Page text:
A universal basic income could alleviate many of our crises, says researcher Hein Marais
Hein Marais, an independent writer and researcher specialising in political economy, believes a universal basic income can help relieve the dispossessing pressures of capitalism, global warming, pandemics and social upheaval.
In South Africa, the basic income grant (BIG) has been making news. The governing ANC will make proposals for a BIG of R350 at its National Policy Conference in Nasrec, Johannesburg, at the weekend.
However, Mervyn Abrahams, the Programme Coordinator of the Pietermaritzburg Economic Justice & Dignity (PMBEJD) group, says a BIG of R350 is not enough with the food basket price spikes.
“There has been a straight spike of increase of the food basket since February, not to disregard the yearly and pre-Covid increase as well. Since February this year, we have seen just an upward trajectory without balancing out or coming down on the cost of a food basket. As of July, our basket stands at R4,748.08.
“This is an increase of R60 over the last month of June and a R611.44 (14%) increase over July of last year. The food price spikes are significant in that they affect affordability, meaning households have less income to spend on food. As a net outcome, households buy less and less food. R350 cannot afford a household a food basket,” said Abrahams at the virtual launch of researcher Hein Marais’ latest book, In the Balance: The Case for a Universal Basic Income in South Africa and Beyond.
Read more in Daily Maverick: “How much food can you buy with the R350 grant? We go shopping”
“The climate crisis is also part of the problem and is contributing to inflation,” said Awande Buthelezi, an organiser of the Climate Justice Charter Movement (CJCM), South African Food Sovereignty Campaign and the #UBIGNOW Campaign.
“South Africa and Africa are the climate crisis hotspots. The latest study by the Intergovernmental Panel on Climate Change clearly explains that, as climate change puts pressure on local agriculture, South African food prices are rising and more money is needed to go to importing food.
“It also worsens the water scarcity as evident in Nelson Mandela Bay. The climate crises also contribute to unlivable conditions of extreme heat, rainfalls and flooding.”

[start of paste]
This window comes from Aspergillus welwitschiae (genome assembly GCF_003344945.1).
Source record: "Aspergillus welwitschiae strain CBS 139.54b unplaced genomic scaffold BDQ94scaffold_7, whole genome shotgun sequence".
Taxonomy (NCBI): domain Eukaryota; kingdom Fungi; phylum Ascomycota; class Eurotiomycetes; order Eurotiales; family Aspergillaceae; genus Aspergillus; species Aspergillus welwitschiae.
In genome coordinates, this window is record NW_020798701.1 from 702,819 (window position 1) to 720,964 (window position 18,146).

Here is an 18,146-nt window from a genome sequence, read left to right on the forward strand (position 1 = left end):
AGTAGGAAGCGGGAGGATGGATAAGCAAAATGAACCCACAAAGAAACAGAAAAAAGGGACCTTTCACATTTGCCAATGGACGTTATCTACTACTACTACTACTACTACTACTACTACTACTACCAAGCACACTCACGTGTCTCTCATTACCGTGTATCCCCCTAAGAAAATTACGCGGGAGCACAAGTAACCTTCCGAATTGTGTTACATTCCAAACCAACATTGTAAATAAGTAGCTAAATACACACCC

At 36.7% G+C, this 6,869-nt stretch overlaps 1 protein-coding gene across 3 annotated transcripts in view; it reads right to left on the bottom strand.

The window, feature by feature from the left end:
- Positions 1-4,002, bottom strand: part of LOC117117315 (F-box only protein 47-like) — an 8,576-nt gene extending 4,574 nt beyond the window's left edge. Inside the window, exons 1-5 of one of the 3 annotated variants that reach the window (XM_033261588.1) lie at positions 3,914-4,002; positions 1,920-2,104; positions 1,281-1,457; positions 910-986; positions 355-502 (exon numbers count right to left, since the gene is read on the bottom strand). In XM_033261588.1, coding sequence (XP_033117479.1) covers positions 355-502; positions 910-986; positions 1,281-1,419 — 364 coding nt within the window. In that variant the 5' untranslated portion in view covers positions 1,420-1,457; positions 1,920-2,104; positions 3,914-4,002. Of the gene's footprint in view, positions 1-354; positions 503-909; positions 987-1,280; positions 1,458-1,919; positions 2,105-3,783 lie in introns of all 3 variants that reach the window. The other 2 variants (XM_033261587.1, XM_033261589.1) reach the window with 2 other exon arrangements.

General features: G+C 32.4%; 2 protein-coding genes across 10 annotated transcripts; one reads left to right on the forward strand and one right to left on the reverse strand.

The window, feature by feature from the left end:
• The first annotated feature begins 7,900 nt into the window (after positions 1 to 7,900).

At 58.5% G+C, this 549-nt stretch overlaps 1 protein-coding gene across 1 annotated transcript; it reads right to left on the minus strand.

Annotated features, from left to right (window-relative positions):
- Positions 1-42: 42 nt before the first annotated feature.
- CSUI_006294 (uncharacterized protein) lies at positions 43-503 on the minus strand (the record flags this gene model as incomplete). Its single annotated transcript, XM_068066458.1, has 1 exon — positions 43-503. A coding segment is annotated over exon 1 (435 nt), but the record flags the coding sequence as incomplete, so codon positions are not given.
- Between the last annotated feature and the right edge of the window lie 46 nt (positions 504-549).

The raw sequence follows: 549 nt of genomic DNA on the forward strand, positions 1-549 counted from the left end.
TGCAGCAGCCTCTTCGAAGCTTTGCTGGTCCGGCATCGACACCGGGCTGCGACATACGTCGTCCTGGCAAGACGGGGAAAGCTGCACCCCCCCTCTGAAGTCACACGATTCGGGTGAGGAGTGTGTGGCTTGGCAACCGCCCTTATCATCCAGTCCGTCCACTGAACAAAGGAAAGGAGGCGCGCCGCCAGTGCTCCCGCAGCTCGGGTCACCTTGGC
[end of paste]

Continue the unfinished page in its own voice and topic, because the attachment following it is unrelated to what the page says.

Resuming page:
Ferrial Adam, an activist at the CJCM, said rethinking and democratising policies relating to food, water and climate could be the answer to addressing the many converging crises.
Marais said a universal basic income (UBI) could be a way through the crises. A universal basic income is a government programme in which every adult citizen receives a set amount of money regularly, regardless of their financial status.
Marais placed the need for a UBI in the context of the crises of unemployment, floundering economies, global warming and social upheaval. He pointed out the conditions of gross inequality, social entitlement and radical wealth distribution.
“As it stands, we are living in a succession of multiple crises: the socioeconomic and ecological collapse, worsening climate crisis, pandemics… In South Africa, we are currently fighting three [crises]: GBV, Aids and Covid-19. We have people working but still poor. This predicament sparks urgent debates about alternatives such as a [universal basic income].”
South Africa is the most unequal country in the world and, Marais said, a UBI has the potential to shape a more just and equitable society.
“The universal basic income is more than just about food, but rather holds transformative potential for South Africa if used as part of broader strategies towards a more just, egalitarian society. If administered progressively, it can improve the agency of individuals and allow them to participate meaningfully in society. Without it, many are forced to exist in survival mode, which is undignified, and that is the reality of many in South Africa.
“The UBI holds many possibilities, but should not foster idleness or stop people from working. It should enable us to use our work and time to do more and advance a just transition. But we shouldn’t exaggerate the potential.” DM
Hein Marais’ previous books include Pushed to the Limit: The Political Economy of Change (2011) and Buckling: The Impact of AIDS in South Africa (2005).
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